In this role of a person in desperation blindly acting out his psychological drama, the amok runner also makes his appearance in the psychology-laden media setting. One of the cases that has survived in records is that of Hadji Ibrahim, a merchant around the age of forty. His run amok cost three people their lives, and five others were seriously injured. In 1888 he was examined by W. Gilmore Ellis, head of the State Psychiatric Hospital of Singapore. “There is not much to say about him,” is how the physician described his interned patient. “He was a tall, haggard man with pock scars; his heart function was accelerated and irregular; his gaze was wild and staring. When no one talked to him, he hardly spoke; however, his replies were fully rational and coherent. He was cleanly and industrious, slept and ate well.” Only the deed itself remained veiled from the British psychiatrist. His ability to diagnose failed with regard to the motive’s secret. Where medicine, anthropology and in the end also penal discipline fail, the amok runner emerges as the personification of an evil that is as unexplainable as it is fascinating. After his psychiatric discovery in the East, he then experienced an astounding mythological boom in European media and mass culture.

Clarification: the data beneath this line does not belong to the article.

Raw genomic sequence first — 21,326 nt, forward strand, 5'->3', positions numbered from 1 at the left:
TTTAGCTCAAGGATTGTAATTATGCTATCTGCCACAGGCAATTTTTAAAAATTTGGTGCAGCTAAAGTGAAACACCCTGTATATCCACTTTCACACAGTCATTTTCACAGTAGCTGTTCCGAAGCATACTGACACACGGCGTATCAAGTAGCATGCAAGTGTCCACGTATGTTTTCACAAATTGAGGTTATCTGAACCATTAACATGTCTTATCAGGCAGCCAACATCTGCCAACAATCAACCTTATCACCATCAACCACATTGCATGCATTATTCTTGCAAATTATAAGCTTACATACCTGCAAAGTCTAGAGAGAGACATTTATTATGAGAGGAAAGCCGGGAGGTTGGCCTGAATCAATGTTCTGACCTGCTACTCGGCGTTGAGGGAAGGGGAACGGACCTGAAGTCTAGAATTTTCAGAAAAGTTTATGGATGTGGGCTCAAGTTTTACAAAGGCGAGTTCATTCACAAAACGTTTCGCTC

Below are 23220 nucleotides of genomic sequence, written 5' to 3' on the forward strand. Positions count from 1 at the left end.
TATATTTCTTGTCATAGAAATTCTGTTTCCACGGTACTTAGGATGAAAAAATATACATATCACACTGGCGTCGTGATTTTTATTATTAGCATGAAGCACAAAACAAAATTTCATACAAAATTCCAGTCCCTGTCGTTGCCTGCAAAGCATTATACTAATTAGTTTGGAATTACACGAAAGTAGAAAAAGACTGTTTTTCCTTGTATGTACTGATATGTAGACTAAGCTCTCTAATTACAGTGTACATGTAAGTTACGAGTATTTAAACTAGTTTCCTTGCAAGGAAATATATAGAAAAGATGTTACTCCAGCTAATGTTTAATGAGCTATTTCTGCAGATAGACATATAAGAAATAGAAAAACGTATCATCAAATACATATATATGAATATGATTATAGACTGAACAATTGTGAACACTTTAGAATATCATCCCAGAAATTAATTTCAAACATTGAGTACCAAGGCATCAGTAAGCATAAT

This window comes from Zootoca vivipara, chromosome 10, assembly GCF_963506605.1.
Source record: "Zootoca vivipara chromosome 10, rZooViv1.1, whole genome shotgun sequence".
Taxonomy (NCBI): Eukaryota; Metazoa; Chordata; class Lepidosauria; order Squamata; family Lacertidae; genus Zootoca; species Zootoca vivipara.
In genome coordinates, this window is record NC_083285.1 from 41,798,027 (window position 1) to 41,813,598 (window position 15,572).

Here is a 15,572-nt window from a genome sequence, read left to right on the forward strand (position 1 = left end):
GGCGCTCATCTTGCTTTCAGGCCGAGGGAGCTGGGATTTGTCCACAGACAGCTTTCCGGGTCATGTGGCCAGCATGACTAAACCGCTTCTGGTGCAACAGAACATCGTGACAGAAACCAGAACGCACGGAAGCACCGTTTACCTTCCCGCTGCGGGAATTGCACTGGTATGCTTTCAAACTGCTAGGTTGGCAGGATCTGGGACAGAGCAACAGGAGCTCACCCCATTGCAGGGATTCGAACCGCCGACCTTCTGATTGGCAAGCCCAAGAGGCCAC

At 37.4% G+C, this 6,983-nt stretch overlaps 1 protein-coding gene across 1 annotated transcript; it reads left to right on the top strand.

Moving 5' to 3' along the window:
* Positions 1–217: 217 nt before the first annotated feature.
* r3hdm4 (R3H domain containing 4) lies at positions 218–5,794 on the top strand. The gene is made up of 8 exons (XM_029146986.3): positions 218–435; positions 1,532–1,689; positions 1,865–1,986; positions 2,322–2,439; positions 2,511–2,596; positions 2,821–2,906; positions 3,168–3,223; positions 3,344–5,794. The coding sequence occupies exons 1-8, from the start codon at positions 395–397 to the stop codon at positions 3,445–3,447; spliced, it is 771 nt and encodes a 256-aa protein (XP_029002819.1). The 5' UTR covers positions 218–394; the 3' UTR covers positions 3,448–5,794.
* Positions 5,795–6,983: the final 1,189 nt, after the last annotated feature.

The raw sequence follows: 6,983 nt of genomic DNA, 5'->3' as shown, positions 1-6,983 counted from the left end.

Nowhere is the transfer – and with it the transformation – of this figure from the Orient to the Occident clearer than in Stefan Zweig’s 1922 novella The Amokläufer (The Amok Runner). However, the title hero of this story is not a wild dagger wielding Asian, but a cultured German physician. He lives somewhere in a “cursed nest” in the Dutch colonies of Southeast Asia. His frenzy is not one of violence: instead he is driven by a fatal passion for a woman. His journey’s fatal end signifies the start of a wide-reaching cultural appropriation, of a fundamentally new interpretation of the “alien wild man” stereotype. Subsequently the amok runner would not mean something distant, but something very near: the excess of that era’s illness, of hysteria, and in this case of its male variant.